It’s in your pocket: teaching spectacularly with cell phones. Great speech by Hall Davidson from Discovery Education Network about using mobile phones in education, the kind of talk many teachers and administrators need to hear. The first thing Hall said was to take out and turn on our cell phones 😀
There is a large potential for cell phones in education, but current best practices are small. Mobiles have lots of functionality, including
Are we really going to ignore a device this powerful? Can we, when it has all kinds of applications for teaching, learning, school-to-home, administration?
In general, we still take cell phones away, and school districts ban them (e.g. during school hours). However, if this is a tool for adults, we need to teach kids how to use it.
Why we will lose the debate about cell phones: Parents (device to track kids). Think e.g. about the New York debate (see one of my earlier posts).
Cellphones: trends sound a lot like the web.
Globally twice as many users of sms as email
Text message is read within 15 minutes and responded to within 60 minutes, unlike email.
16% of homes already completely wireless in the US, more so in other countries like Japan, Taiwan, and Korea.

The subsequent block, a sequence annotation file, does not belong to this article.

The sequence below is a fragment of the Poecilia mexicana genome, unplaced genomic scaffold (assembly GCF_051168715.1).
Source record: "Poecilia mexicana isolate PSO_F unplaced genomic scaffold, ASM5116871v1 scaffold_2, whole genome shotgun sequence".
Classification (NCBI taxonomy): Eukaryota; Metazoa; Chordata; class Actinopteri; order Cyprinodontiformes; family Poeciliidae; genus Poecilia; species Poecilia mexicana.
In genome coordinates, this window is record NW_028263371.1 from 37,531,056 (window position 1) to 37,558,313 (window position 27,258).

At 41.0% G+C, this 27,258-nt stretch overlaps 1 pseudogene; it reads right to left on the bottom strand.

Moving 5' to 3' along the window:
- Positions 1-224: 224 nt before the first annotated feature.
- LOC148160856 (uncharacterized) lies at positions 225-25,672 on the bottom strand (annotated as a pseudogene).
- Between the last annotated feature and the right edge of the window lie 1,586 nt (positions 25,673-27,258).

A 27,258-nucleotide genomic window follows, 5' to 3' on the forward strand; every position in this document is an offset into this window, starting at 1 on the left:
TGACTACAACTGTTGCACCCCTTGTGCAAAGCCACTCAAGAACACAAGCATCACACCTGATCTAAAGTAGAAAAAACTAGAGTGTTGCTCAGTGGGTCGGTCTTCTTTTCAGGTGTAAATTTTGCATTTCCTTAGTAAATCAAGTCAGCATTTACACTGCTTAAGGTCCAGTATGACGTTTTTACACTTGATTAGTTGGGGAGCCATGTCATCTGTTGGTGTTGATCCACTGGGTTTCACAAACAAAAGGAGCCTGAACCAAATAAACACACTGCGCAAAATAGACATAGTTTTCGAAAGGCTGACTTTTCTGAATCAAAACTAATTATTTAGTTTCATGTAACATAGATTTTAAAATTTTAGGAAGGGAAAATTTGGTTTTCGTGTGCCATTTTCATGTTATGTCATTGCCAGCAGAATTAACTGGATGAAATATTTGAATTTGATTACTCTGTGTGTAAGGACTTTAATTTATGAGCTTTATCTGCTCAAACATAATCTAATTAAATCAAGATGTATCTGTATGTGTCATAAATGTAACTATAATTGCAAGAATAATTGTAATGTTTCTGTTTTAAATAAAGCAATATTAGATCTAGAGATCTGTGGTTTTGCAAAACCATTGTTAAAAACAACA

1st billion of cell phones sold in 20 years
2nd billion in 4 years
3rd billion in 2 years
3.3. billion active cell phones.
30+ countries already over 100% saturation..
Third world is ahead of the US in cell phone use etc.; the only ones to ban cell phones are the Taliban, and “a high school near you”
Live streaming of cell phone video
IP cameras for school security, you can access security cameras from your cell phone (Cisco).
Video messages (visual voicemail) instead of voice messages pushed to community; http://schoolmessenger.com
Upload to web or download from micro SD (video, audio, pics)
http://jott.com: voice to text (e.g. used to document intervention), e.g. to email, blogs, twitter.
Voice to text translation, e.g. Japanese voice to English text.
http://Gcast.com: post voice messages to the Internet. Preso 2.0.
cell users text in their votes, instant results. Hall demonstrated this in his presentation with the audience, and this was very, very cool.
QR codes to pull info to phones.
Cutting Edge (working stuff):
Knfb Reader Mobile and kReader mobile software (for blind people)
Heart monitor, pill phone, first aid, medical records, wellness handset
Video projector cell phone.
Text google for food data
How will we move new media into education? First: look to ourselves, then people in the business.
Cable to web to mobile trend (e.g. CSPAN, TLC, History.com, Weather Channel all went this route).
Nod to the iPhone: Jan. 2008, more than 30% of iPhone users watched videos on their phone. Other smartphone users: 14%
Takeaways from this presentation:
- The power and immediacy of mobile phone technology, i.e. instant results, feedback….
- Ease-of-use: Davidson demonstrated the use of many of the services he talked about DURING the presentation.
- Difficulty (still) of integrating this type of technology in schools, at least in the U.S. There is definitely a need for a revised Acceptable Use Policy (AUP).
Best presentation I saw at NECC this year, hands down…
NECC logo, NECC 2008 website: